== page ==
Our researcher Enrique Martínez-Galán has just published the chapter “Financing the protection of biodiversity: international governance as a mitigating factor of risks along the Belt and Road Initiative”, in the book In the Way of the Road: The ecological implications of infrastructure (Eds. Griffiths, RT & Hughes, AC), published by the International Institute for Asian Studies.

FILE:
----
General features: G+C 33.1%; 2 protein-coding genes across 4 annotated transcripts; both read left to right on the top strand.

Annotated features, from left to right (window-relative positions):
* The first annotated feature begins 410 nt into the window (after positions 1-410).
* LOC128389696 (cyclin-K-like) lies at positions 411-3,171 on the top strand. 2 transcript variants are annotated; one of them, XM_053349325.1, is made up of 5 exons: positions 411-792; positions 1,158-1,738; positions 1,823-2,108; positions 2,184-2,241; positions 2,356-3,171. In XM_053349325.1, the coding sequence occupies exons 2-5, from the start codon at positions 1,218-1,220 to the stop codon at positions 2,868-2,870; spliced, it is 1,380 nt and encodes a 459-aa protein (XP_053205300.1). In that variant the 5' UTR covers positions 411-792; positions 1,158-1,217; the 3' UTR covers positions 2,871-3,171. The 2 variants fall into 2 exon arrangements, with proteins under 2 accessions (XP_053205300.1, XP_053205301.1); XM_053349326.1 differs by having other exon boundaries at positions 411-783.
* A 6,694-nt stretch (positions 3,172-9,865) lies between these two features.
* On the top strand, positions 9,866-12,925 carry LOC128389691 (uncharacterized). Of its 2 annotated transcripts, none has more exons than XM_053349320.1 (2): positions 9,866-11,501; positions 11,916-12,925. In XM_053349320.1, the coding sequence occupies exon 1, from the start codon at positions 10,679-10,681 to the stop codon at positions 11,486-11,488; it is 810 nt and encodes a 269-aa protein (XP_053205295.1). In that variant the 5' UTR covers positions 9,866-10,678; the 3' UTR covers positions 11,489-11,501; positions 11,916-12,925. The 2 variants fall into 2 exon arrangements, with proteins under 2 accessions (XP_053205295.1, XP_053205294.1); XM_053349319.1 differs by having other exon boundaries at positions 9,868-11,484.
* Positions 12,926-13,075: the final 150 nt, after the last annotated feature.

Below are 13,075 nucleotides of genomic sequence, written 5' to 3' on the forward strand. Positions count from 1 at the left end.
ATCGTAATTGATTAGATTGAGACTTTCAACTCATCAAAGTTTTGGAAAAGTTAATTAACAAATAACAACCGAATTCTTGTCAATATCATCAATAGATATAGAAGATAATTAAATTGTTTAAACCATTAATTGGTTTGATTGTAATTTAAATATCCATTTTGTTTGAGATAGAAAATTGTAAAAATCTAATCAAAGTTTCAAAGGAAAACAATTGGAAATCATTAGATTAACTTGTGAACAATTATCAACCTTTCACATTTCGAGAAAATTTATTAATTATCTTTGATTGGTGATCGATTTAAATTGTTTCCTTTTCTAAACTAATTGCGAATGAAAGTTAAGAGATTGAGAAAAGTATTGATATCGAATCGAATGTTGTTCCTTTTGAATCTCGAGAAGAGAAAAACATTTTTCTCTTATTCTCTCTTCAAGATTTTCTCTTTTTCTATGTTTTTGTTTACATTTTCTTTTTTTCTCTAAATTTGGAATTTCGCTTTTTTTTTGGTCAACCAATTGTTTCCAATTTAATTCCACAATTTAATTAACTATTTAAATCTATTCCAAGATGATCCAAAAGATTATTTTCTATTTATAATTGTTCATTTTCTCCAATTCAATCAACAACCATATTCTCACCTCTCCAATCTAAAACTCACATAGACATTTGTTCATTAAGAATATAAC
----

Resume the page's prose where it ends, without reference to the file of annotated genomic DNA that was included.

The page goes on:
Awareness about biodiversity loss has been steadily increasing globally. However, both global governance on biodiversity and financing available for biodiversity conservation and preservation have not evolved in the same direction at the same pace. First, the global governance in biodiversity is approaching a key milestone in 2021, with the post-2020 reviewed and updated framework expected to be approved as the main outcome of the 15th Conference of the Parties of the Convention on Biological Diversity during the second fortnight of May in Kunming. Second, biodiversity financing is almost negligible as per international standards and unable to fill in the financing needs. In this chapter, we will assess the structure of the international governance on biodiversity, paying particular attention to the main challenges in preparation of the post-2020 global diversity framework, as well as the main sources and tools filling in the observed financing gap in the region of Asia and the Pacific, particular those innovative that could enhance the financing available for biodiversity. We conclude that awareness and resources channeled domestically in the People’s Republic of China to biodiversity preservation have increased significantly in recent years. However, this trend has not been matched beyond the Chinese borders. Biodiversity ambition on BRI projects remains aspirational. Estimates show that only 27% of the BRI projects require any kind of mitigation on biodiversity and only 17% require ‘net gain’ in Critical Habitat. Out of the six major Chinese State-Owned Banks financing the BRI, only one has biodiversity safeguards, and these include just traditional biodiversity impact assessments. Consequently, co-financing of BRI projects by multilateral development banks presents a critical opportunity for critical transfers of best practices on biodiversity.